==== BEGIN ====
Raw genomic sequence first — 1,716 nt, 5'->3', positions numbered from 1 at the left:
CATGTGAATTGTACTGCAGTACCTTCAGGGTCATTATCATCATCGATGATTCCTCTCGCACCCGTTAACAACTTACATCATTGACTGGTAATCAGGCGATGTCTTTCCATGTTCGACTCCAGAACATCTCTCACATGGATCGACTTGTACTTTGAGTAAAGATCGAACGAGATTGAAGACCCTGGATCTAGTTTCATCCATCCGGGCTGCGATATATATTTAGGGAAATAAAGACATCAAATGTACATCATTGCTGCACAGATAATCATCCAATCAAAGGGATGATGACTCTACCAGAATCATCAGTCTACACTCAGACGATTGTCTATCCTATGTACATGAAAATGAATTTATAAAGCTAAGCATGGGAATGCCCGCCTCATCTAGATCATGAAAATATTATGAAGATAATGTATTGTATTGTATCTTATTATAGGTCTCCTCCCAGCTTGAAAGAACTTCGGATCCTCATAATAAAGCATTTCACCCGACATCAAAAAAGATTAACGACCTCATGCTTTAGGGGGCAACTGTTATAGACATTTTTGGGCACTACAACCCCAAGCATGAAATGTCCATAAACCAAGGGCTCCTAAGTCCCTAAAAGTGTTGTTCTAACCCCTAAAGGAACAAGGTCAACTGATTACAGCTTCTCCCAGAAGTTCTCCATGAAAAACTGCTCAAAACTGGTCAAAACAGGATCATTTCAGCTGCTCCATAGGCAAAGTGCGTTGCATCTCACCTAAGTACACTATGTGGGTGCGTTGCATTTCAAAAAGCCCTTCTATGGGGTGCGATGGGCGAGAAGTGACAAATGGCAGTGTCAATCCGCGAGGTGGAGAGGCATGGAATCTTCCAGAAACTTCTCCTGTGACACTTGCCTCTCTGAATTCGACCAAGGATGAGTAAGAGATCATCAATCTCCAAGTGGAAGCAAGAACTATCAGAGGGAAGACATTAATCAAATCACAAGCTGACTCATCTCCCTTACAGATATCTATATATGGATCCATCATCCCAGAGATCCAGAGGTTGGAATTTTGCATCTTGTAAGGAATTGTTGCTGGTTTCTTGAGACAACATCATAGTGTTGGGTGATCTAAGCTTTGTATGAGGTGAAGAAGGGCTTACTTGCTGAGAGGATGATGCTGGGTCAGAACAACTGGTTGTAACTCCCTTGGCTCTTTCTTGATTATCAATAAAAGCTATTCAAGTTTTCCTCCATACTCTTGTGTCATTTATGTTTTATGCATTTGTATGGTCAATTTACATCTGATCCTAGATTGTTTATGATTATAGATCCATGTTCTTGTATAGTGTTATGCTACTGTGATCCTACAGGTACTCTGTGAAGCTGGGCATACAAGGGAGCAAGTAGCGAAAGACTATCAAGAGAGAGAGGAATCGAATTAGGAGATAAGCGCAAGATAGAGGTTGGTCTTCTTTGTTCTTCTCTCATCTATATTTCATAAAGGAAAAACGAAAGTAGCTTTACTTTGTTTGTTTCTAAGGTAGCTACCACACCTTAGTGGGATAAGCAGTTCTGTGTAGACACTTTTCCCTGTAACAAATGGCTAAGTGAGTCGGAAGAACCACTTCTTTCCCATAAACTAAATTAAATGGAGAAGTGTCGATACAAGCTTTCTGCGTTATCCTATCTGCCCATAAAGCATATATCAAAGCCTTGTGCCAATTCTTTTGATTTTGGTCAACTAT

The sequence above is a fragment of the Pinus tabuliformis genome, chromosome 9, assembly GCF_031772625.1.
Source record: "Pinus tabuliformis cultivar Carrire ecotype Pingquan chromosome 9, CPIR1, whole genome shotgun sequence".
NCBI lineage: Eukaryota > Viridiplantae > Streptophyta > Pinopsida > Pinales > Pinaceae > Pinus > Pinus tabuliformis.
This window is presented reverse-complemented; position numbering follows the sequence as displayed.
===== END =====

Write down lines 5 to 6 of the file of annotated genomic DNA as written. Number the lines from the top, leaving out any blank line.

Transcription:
NCBI lineage: Eukaryota > Viridiplantae > Streptophyta > Pinopsida > Pinales > Pinaceae > Pinus > Pinus tabuliformis.
This window is presented reverse-complemented; position numbering follows the sequence as displayed.